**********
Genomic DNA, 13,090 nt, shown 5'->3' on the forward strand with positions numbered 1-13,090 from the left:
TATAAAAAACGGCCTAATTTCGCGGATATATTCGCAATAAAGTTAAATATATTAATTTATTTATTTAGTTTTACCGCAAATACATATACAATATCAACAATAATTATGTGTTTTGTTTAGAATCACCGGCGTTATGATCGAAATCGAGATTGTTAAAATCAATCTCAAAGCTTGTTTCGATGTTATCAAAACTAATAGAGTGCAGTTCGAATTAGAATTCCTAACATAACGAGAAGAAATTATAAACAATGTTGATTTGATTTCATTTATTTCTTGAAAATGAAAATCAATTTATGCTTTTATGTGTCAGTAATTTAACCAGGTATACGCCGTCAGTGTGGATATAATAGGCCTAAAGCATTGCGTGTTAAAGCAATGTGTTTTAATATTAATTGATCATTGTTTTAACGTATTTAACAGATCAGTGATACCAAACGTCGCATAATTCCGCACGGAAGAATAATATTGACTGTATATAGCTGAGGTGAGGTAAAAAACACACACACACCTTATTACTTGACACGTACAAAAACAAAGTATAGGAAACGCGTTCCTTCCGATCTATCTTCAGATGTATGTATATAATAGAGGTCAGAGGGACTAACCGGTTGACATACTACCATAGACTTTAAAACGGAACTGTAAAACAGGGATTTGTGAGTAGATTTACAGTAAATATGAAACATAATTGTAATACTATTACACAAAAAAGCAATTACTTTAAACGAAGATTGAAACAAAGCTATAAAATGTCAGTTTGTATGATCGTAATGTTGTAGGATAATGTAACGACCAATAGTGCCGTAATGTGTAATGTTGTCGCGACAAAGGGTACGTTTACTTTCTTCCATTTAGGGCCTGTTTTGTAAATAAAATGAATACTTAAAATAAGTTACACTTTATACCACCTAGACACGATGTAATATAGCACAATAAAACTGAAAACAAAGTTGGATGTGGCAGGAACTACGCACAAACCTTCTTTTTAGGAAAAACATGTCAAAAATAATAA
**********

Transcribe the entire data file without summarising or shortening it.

Genomic DNA, 13,090 nt, shown 5'->3' on the forward strand with positions numbered 1-13,090 from the left:
TATAAAAAACGGCCTAATTTCGCGGATATATTCGCAATAAAGTTAAATATATTAATTTATTTATTTAGTTTTACCGCAAATACATATACAATATCAACAATAATTATGTGTTTTGTTTAGAATCACCGGCGTTATGATCGAAATCGAGATTGTTAAAATCAATCTCAAAGCTTGTTTCGATGTTATCAAAACTAATAGAGTGCAGTTCGAATTAGAATTCCTAACATAACGAGAAGAAATTATAAACAATGTTGATTTGATTTCATTTATTTCTTGAAAATGAAAATCAATTTATGCTTTTATGTGTCAGTAATTTAACCAGGTATACGCCGTCAGTGTGGATATAATAGGCCTAAAGCATTGCGTGTTAAAGCAATGTGTTTTAATATTAATTGATCATTGTTTTAACGTATTTAACAGATCAGTGATACCAAACGTCGCATAATTCCGCACGGAAGAATAATATTGACTGTATATAGCTGAGGTGAGGTAAAAAACACACACACACCTTATTACTTGACACGTACAAAAACAAAGTATAGGAAACGCGTTCCTTCCGATCTATCTTCAGATGTATGTATATAATAGAGGTCAGAGGGACTAACCGGTTGACATACTACCATAGACTTTAAAACGGAACTGTAAAACAGGGATTTGTGAGTAGATTTACAGTAAATATGAAACATAATTGTAATACTATTACACAAAAAAGCAATTACTTTAAACGAAGATTGAAACAAAGCTATAAAATGTCAGTTTGTATGATCGTAATGTTGTAGGATAATGTAACGACCAATAGTGCCGTAATGTGTAATGTTGTCGCGACAAAGGGTACGTTTACTTTCTTCCATTTAGGGCCTGTTTTGTAAATAAAATGAATACTTAAAATAAGTTACACTTTATACCACCTAGACACGATGTAATATAGCACAATAAAACTGAAAACAAAGTTGGATGTGGCAGGAACTACGCACAAACCTTCTTTTTAGGAAAAACATGTCAAAAATAATAA